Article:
Embed This Data
- GDP (PPP):
- $24.6 billion
- 1.1% growth
- 0.5% 5-year compound annual growth
- $8,759 per capita
- Inflation (CPI):
- FDI Inflow:
Jamaica’s economy depends heavily on tourism and other service sectors. The government has struggled with balancing the budget but has reduced its crippling debt to around 120 percent of GDP. Some structural reforms and cuts in fuel and electricity subsidies in the most recent budget show the government’s intent to improve its financial health.
Despite some reforms to make paying taxes easier for businesses, the government has increased stamp duty, property tax, property transfer tax, and education tax rates. Bureaucracy hinders the ability of investors and entrepreneurs to do business. Government corruption and crime also remain serious problems, undercutting the confidence and competitiveness of both businesses and individuals.
Jamaica gained full independence from the United Kingdom in 1962. Deteriorating economic conditions during the 1970s led to recurrent violence as rival gangs affiliated with the major political parties evolved into powerful and still active organized crime networks that are involved in international drug smuggling and money laundering. Prime Minister Andrew Holness’s center-left Jamaica Labour Party narrowly won election in February 2016. Once a major sugar producer, Jamaica is now a net sugar importer, and services account for more than 70 percent of GDP. Most foreign exchange comes from remittances, tourism, and bauxite. Agricultural production rebounded in 2016, primarily due to more favorable weather conditions.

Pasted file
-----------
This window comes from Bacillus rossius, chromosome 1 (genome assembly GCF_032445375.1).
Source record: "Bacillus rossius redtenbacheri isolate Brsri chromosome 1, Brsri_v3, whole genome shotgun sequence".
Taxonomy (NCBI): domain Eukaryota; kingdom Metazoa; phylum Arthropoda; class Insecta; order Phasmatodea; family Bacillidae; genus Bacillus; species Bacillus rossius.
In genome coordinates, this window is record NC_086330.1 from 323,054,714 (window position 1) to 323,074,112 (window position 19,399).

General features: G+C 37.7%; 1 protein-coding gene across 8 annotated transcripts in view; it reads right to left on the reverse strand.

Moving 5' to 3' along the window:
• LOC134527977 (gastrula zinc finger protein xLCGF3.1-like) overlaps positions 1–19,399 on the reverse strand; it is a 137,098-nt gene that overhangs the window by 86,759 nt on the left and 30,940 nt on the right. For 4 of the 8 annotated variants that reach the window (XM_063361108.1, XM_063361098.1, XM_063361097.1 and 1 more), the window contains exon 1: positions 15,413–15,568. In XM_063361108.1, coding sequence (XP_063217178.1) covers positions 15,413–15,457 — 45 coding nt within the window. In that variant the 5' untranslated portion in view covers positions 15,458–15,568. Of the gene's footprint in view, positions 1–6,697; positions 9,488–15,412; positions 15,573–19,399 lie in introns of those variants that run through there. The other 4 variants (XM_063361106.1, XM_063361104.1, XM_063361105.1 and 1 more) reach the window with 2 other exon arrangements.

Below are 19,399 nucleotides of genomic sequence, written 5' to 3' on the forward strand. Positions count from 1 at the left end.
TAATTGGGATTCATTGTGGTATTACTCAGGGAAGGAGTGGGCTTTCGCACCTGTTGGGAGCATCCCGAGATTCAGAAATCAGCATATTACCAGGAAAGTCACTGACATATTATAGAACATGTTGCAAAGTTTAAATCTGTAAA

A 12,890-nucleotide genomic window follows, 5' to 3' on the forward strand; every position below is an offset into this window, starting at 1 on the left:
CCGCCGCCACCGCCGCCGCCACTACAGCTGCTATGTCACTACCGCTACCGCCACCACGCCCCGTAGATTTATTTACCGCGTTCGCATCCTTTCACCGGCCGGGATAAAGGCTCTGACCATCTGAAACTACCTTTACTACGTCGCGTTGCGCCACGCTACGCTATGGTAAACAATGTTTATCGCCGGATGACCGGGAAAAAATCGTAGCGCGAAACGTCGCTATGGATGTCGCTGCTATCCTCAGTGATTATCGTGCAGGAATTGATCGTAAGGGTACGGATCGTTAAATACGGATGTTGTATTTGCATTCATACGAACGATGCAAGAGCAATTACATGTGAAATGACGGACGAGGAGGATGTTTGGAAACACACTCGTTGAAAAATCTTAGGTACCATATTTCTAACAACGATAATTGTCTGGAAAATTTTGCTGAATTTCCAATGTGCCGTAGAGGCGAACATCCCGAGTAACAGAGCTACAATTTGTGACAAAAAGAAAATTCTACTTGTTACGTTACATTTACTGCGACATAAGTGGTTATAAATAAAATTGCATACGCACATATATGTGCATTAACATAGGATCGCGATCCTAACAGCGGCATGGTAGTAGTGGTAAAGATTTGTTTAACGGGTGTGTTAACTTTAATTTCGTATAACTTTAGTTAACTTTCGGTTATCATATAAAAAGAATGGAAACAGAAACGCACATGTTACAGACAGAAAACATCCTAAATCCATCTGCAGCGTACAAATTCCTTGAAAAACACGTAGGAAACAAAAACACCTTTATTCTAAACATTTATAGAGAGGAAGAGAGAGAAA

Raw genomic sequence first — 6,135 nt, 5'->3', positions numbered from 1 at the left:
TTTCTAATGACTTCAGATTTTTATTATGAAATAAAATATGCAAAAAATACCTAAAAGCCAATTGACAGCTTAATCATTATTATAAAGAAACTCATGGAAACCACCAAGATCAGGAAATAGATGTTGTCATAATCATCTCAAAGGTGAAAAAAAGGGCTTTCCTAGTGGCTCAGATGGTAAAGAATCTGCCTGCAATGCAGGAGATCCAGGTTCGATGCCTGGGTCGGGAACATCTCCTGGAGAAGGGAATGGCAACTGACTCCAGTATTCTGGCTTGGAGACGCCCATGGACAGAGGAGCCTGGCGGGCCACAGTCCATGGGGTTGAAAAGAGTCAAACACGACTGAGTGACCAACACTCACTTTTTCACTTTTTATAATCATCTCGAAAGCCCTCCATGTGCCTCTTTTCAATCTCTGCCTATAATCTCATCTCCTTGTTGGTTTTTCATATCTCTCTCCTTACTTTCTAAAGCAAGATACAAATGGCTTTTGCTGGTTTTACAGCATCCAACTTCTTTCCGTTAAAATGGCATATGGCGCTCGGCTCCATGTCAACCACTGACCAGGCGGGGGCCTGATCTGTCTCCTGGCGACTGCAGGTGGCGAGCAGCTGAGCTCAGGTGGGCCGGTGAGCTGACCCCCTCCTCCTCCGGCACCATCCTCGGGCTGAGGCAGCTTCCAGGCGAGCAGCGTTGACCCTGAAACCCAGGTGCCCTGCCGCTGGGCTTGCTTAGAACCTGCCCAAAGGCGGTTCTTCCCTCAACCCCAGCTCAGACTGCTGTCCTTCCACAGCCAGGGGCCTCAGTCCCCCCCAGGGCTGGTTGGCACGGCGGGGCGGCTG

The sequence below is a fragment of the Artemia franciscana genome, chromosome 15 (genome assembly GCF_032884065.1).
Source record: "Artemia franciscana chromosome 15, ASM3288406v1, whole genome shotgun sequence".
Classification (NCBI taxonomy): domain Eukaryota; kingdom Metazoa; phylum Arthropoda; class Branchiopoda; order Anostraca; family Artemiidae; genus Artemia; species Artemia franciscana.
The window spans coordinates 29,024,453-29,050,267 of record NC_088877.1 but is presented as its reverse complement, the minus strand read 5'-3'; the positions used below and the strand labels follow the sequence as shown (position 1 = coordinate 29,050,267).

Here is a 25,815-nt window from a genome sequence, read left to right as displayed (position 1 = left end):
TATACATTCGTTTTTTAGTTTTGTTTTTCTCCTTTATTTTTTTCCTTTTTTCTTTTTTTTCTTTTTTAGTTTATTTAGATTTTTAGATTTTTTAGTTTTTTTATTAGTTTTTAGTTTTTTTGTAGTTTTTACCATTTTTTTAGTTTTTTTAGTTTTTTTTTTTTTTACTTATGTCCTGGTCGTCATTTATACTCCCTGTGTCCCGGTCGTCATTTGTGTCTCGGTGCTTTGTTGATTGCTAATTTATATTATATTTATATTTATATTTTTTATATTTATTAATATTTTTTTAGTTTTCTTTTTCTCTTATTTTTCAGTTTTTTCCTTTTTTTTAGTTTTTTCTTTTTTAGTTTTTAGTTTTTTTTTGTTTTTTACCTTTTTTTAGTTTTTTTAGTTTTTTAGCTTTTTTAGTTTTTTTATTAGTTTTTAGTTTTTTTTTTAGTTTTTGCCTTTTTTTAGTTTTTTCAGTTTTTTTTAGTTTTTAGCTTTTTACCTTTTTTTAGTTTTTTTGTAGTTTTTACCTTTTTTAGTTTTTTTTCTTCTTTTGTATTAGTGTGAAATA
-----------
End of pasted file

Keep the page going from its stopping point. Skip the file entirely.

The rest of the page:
The government has increased the percentage of land with clear title, but much remains to be done; squatters make up nearly 20 percent of the population. The inefficient legal system weakens the security of property rights and the rule of law. Long-standing ties between elected representatives and organized criminals allow some gangs to operate with impunity, contributing to high levels of corruption and crime.
Jamaica’s top individual and corporate income tax rates are 25 percent. Other taxes include a property transfer tax and a general consumption tax. The overall tax burden equals 25.5 percent of total domestic income. Government spending has amounted to 27.4 percent of total output (GDP) over the past three years, and budget deficits have averaged 0.3 percent of GDP. Public debt is equivalent to 124.3 percent of GDP.
The overall process for obtaining licenses and starting a business has been streamlined, and enforcement of the commercial code is relatively strong. The nonsalary cost of employing a worker is moderate, but dismissing an employee is costly. Regulations on work hours are flexible. In May 2016, the new government presented its first budget, which included significant cuts in subsidies for fuels and electricity.
Trade is important to Jamaica’s economy; the value of exports and imports taken together equals 77 percent of GDP. The average applied tariff rate is 7.3 percent. Jamaica is relatively open to foreign investment, but state-owned enterprises distort the economy. Restoring stability in the financial sector has enabled Jamaica to regain access to the international financial market, but high financing costs continue to hamper private-sector growth.